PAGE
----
Microsoft is set to release a beta version of its new messaging service. This is not a standard upgrade to its Messenger software; this is the product of NetGen, a division of Microsoft that is developing software aimed at the Net generation, i.e., teenagers and young adults who have grown up using the Internet.
The software, called Threedegrees, aims to create peer-to-peer social groups of up to 10 people. This allows for groups of friends to communicate with one another in their own groups so they can chat, share photos and video, and listen to music together. There is also a feature called Winks which allows one user to send animations to the rest of the group as an extra form of communication, much like the emoticons seen in the standard Messenger software. Individuals are not limited to one group, but can join several different groups with a range of people they know.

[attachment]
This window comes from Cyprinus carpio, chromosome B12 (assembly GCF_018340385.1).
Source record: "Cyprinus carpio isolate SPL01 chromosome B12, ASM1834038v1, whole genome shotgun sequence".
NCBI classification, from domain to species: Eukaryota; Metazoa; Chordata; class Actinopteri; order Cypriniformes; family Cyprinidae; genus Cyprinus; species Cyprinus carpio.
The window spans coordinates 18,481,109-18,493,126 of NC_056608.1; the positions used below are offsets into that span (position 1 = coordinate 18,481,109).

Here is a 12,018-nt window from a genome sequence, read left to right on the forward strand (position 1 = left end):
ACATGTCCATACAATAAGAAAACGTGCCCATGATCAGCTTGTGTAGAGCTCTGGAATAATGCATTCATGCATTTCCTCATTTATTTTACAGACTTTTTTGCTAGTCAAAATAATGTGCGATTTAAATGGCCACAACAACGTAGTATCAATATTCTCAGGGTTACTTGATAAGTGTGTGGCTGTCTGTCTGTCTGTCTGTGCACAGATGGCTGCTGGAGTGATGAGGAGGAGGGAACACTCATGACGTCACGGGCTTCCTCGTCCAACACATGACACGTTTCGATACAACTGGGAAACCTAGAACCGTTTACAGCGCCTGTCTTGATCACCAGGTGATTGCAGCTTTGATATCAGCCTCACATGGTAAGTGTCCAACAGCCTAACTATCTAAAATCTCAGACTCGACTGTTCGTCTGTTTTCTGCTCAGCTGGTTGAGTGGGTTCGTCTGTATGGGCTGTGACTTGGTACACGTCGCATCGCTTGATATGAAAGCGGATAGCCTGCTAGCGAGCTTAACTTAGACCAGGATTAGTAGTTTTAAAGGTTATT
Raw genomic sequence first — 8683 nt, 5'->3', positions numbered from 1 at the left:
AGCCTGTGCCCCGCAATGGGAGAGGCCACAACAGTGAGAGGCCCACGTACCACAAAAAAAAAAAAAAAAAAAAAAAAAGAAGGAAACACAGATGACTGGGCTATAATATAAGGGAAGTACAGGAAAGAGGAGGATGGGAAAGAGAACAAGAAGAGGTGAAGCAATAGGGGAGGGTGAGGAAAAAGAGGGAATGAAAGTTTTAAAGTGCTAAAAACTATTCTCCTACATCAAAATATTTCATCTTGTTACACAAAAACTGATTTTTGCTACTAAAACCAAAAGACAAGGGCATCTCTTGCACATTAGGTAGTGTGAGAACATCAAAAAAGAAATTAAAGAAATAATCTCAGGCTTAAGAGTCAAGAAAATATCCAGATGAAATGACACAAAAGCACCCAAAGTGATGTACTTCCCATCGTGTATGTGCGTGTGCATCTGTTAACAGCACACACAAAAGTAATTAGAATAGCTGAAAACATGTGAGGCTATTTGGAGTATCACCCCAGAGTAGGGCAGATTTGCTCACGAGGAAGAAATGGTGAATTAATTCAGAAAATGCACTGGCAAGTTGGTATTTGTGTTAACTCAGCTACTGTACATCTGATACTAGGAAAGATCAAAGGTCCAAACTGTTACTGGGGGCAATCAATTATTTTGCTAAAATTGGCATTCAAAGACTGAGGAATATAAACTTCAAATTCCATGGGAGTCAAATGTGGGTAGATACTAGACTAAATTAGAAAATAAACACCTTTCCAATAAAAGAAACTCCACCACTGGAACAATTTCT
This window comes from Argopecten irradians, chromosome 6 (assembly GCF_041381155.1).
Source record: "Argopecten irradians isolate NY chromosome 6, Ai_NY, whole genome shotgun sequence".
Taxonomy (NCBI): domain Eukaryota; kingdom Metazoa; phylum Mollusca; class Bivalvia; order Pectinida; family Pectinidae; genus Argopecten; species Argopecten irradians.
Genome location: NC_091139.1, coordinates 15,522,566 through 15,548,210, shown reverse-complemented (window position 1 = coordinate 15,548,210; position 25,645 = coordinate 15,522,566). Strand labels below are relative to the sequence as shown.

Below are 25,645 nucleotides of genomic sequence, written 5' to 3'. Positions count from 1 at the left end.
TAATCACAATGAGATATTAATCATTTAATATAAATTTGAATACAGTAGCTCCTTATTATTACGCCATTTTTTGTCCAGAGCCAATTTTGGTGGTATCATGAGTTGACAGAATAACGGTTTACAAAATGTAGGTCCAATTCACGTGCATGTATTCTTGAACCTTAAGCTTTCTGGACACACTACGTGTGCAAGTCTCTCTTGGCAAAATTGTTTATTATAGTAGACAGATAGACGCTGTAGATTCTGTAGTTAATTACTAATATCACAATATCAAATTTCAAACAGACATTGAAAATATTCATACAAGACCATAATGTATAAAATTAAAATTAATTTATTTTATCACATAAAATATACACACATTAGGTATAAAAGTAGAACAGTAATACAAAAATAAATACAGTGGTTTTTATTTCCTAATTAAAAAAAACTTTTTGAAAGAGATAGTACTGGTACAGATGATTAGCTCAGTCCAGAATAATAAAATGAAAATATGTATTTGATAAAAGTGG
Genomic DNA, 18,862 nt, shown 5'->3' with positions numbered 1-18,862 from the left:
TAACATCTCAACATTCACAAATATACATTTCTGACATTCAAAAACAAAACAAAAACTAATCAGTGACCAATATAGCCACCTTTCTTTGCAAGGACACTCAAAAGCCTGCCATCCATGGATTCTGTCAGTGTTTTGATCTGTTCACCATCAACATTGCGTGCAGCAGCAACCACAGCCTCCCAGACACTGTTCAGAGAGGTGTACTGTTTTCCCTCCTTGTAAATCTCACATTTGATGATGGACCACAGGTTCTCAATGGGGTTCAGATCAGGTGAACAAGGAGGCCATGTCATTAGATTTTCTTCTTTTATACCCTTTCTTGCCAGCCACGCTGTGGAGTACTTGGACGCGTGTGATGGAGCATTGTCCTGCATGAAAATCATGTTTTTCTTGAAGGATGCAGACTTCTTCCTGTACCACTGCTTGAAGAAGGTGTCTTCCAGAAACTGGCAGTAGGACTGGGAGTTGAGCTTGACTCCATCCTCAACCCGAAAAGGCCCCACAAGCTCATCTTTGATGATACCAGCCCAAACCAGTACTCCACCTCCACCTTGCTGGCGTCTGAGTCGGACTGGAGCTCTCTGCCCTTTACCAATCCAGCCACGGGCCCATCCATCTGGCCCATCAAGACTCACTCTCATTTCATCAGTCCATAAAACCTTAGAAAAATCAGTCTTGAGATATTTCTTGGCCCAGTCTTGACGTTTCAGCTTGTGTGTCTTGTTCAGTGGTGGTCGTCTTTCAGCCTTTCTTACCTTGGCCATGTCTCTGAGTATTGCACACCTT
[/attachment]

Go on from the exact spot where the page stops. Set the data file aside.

NetGen has modeled the software around a dinner party, which has several people around a table, music playing in the background, and communication going on. In the same way any group member can introduce music, which plays for the entire group, while communication through text and Winks goes on. Music is streamed from one of the members' hard drives, and play lists of up to 60 songs can be created.
The name Threedegrees is taken from the concept of "6 degrees of separation," which states that you can be linked to any other person on the planet via 6 other people. Beta testing will show Microsoft how well a social tool such as this is received. NetGen hopes to continue to push the "software for young adults" to Microsoft, and continue developing products for that age range.